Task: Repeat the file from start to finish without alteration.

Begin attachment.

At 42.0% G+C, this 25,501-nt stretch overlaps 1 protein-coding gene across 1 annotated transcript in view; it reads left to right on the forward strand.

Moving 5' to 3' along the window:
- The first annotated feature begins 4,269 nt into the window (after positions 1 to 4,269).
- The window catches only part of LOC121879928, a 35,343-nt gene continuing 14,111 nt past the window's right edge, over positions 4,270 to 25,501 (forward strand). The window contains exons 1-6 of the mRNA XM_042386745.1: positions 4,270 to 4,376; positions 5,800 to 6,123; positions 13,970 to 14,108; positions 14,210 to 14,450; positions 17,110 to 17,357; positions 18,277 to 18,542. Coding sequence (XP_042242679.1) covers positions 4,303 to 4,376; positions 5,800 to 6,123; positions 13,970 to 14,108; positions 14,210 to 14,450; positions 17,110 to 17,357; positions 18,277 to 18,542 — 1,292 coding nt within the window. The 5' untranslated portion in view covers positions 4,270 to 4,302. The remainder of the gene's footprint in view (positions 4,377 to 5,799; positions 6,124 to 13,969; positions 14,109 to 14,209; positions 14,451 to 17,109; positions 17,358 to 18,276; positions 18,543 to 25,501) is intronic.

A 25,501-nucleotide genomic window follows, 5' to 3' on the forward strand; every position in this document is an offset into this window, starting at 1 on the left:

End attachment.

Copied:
At 42.0% G+C, this 25,501-nt stretch overlaps 1 protein-coding gene across 1 annotated transcript in view; it reads left to right on the forward strand.

Moving 5' to 3' along the window:
- The first annotated feature begins 4,269 nt into the window (after positions 1 to 4,269).
- The window catches only part of LOC121879928, a 35,343-nt gene continuing 14,111 nt past the window's right edge, over positions 4,270 to 25,501 (forward strand). The window contains exons 1-6 of the mRNA XM_042386745.1: positions 4,270 to 4,376; positions 5,800 to 6,123; positions 13,970 to 14,108; positions 14,210 to 14,450; positions 17,110 to 17,357; positions 18,277 to 18,542. Coding sequence (XP_042242679.1) covers positions 4,303 to 4,376; positions 5,800 to 6,123; positions 13,970 to 14,108; positions 14,210 to 14,450; positions 17,110 to 17,357; positions 18,277 to 18,542 — 1,292 coding nt within the window. The 5' untranslated portion in view covers positions 4,270 to 4,302. The remainder of the gene's footprint in view (positions 4,377 to 5,799; positions 6,124 to 13,969; positions 14,109 to 14,209; positions 14,451 to 17,109; positions 17,358 to 18,276; positions 18,543 to 25,501) is intronic.

A 25,501-nucleotide genomic window follows, 5' to 3' on the forward strand; every position in this document is an offset into this window, starting at 1 on the left: